Did INTEGRAL’s 511 keV Excess Signal Produced From Primordial Black Holes? (Cosmology / Astronomy)

In 2004, the INTEGRAL satellite has detected an excess of 511 keV photons from the inner Milky Way relative to astrophysical expectations. This signal consists of a flux of (1.07 ± 0.03) ×10¯3 photons cm¯21, requiring the injection of ∼ 2 × 1043 positrons per second. A variety of potential astrophysical sources for this signal have been proposed, including type Ia supernovae, gamma-ray bursts, microquasars, low-mass X-ray binaries, and neutron star mergers. However, given the challenges involved in explaining the observed characteristics of this signal, a number of more exotic scenarios have also been put forth. In particular, the annihilations of MeV scale dark matter particles have been considered in detail within this context, although this possibility now seems to be ruled out by measurements of the damping tail of the cosmic microwave background. Explanations featuring decaying, or upscattering dark matter particles remain potentially viable. Other exotic scenarios involving Q-balls, pico-charged particles, quark nuggets, or unstable MeV-scale states produced in supernovae have also been discussed within this context.

Now, Keith and Hooper explored the possibility that primordial black holes could be the source of the positrons responsible for INTEGRAL’s 511 keV excess. After identifying the regions of parameter space that can accommodate this signal, they calculated the gamma-ray spectrum from these black holes (including direct Hawking radiation, photons from the inflight annihilation of positrons, and final-state radiation), and derived constraints based on data from the gamma-ray telescopes INTEGRAL and COMPTEL. After evaluating the constraints from INTEGRAL, COMPTEL, and Voyager 1, they found that black holes in mass range of mBH ∼ (1 − 4) × 1016 g could potentially produce this signal if they make up a small fraction of the total dark matter density (f_DM ~ 0.0001–0.004).

It has been suggested that the positrons responsible for this signal could be produced through the Hawking evaporation of primordial black holes. After evaluating the constraints from INTEGRAL, COMPTEL, and Voyager 1, we find that black holes in mass range of ∼(1−4)×1016 g could potentially produce this signal if they make up a small fraction of the total dark matter density.

— told Keith first author of the study.

FIG. 1. In each frame, the orange band denotes the region of parameter space in which the 511 keV excess observed by INTEGRAL could be produced through the Hawking evaporation of primordial black holes. Also shown are the constraints on this parameter space derived from the measurements of the INTEGRAL, COMPTEL, and Voyager 1 satellites. Black holes with masses of ∼ (1–4) × 1016 g could produce the observed excess if they constitute a small fraction of the total dark matter and are distributed according to a halo profile with a very steep inner slope, γ ≃ 1.6–1.8. © Keith & Hooper

For the range of m_BH and f_DM required in this scenario, they predicted that the local halo of the Milky Way should contain a considerable number density of black holes, n (Sys. local, stat. BH) ∼ 1012 pc¯3, corresponding to a median instantaneous distance of ∼ 10 AU to the nearest such black hole, well within the boundaries of our Solar System. Given the significant velocities of any primordial black holes in the Milky Way’s halo, authors expect individual black holes to regularly pass through the inner Solar System.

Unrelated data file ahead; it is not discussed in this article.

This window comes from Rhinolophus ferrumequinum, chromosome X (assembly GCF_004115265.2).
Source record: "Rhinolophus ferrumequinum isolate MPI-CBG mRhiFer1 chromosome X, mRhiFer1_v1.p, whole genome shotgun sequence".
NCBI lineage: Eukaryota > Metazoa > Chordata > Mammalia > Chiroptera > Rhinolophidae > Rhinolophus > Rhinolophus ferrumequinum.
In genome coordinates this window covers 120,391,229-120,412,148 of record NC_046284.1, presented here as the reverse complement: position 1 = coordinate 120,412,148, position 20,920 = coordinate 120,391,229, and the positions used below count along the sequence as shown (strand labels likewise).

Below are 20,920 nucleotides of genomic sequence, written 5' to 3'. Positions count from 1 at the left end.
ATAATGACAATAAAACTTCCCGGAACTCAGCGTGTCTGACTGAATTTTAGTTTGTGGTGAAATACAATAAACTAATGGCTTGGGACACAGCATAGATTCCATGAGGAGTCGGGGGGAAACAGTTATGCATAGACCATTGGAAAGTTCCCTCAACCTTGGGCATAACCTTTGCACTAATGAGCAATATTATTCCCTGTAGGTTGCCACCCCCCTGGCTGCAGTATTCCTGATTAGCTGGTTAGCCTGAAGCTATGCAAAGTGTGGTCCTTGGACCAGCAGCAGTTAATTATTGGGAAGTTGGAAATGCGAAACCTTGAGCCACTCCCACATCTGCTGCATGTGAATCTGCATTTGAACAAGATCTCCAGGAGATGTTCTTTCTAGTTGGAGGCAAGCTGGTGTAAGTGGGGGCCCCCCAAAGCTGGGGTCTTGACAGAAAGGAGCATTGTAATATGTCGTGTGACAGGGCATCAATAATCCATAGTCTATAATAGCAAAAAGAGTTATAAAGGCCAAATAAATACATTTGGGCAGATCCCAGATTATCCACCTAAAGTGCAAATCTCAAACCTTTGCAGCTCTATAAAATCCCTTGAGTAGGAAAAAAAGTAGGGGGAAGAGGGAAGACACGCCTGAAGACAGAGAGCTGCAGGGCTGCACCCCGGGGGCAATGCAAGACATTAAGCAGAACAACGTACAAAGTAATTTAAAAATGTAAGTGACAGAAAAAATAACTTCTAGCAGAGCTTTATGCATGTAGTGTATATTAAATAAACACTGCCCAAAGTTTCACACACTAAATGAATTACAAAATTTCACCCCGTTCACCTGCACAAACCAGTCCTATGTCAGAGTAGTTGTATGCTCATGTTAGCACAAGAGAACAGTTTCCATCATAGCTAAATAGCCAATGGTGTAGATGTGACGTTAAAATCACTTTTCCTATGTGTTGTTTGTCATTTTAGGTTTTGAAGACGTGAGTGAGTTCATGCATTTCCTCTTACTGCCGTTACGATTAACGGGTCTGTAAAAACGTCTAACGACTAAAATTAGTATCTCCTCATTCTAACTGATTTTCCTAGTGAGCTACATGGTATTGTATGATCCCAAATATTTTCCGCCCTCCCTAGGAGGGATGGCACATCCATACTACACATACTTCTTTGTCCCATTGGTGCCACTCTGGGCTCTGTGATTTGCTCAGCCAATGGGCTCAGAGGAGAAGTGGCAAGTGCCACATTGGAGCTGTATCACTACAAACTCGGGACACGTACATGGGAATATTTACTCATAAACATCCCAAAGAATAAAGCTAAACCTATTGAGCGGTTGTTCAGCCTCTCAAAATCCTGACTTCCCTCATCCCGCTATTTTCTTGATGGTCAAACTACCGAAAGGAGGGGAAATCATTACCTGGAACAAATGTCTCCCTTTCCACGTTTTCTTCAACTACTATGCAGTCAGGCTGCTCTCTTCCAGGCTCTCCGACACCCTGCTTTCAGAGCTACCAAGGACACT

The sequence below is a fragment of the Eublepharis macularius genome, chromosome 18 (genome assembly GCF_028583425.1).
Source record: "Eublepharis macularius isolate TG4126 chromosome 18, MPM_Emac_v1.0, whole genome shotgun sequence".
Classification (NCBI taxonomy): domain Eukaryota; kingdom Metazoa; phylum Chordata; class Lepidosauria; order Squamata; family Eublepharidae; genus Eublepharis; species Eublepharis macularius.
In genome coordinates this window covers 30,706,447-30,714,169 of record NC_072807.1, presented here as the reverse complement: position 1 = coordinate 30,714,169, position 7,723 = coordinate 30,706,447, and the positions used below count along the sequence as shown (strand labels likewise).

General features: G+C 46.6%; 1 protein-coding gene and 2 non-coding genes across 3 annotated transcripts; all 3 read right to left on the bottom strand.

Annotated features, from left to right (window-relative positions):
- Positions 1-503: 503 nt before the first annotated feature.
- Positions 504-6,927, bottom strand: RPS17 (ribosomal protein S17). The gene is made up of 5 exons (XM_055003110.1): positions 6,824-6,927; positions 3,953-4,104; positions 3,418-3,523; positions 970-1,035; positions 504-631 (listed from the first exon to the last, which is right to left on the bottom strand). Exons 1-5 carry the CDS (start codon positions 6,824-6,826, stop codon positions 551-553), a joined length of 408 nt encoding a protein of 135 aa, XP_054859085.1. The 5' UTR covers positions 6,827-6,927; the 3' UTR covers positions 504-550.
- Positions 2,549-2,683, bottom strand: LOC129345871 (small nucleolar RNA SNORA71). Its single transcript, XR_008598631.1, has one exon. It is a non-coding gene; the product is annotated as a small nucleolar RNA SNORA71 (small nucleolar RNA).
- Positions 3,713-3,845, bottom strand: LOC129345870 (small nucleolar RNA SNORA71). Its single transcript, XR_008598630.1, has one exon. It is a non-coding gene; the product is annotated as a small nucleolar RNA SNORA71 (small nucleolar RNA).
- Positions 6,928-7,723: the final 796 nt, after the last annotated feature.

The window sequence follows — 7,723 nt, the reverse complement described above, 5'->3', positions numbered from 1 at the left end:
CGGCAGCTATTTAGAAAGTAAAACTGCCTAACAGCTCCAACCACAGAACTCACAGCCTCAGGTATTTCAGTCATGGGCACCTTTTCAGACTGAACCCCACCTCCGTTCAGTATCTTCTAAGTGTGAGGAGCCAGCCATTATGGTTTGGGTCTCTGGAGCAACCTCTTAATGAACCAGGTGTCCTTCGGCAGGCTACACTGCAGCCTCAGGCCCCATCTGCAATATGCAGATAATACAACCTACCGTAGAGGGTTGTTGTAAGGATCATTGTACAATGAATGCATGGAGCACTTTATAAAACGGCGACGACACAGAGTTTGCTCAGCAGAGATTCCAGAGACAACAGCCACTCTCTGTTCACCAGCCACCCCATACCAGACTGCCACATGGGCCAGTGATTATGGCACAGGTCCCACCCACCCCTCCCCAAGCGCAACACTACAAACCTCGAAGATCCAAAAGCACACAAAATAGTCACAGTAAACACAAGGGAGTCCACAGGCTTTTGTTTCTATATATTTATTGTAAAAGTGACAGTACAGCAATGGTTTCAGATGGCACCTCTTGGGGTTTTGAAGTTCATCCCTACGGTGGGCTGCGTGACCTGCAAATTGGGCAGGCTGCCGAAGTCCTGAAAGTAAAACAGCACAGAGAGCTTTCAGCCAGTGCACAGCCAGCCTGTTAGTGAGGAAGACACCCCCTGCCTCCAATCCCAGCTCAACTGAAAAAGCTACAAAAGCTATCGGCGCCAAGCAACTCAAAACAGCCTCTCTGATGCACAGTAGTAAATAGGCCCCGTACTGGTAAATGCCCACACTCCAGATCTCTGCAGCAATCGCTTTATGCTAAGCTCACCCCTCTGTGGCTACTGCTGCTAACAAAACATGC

Authors also suggested that using a telescope such as AMIGO or e-ASTROGAM for detecting and characterizing the diffuse gamma-ray emission generated by black holes in the Milky Way’s inner halo, or as they contribute to the isotropic gamma-ray background, will be a promising way to test this class of scenarios. Instruments such as AMIGO or e-ASTROGAM should be able to improve substantially (by approximately an order of magnitude) on the limits derived in study using COMPTEL and INTEGRAL data, making it possible to definitively test the range of parameter space in which primordial black holes could produce the observed 511 keV signal.

Although such black holes would be very challenging to detect individually, future satellite-based gamma-ray telescopes such as AMIGO or e-ASTROGAM will be able to definitively test this class of scenarios by measuring the spectrum and morphology of the MeV-scale emission from the Inner Galaxy.

— told Keith, first author of the study.

Reference: Celeste Keith, Dan Hooper, “The 511 keV Excess and Primordial Black Holes in our Solar System”, ArXiv, pp. 1-8, 2021. https://arxiv.org/abs/2103.08611


Copyright of this article totally belongs to our author S. Aman. One is allowed to reuse it only by giving proper credit either to him or to us

Leave a Reply

Fill in your details below or click an icon to log in:

WordPress.com Logo

You are commenting using your WordPress.com account. Log Out /  Change )

Google photo

You are commenting using your Google account. Log Out /  Change )

Twitter picture

You are commenting using your Twitter account. Log Out /  Change )

Facebook photo

You are commenting using your Facebook account. Log Out /  Change )

Connecting to %s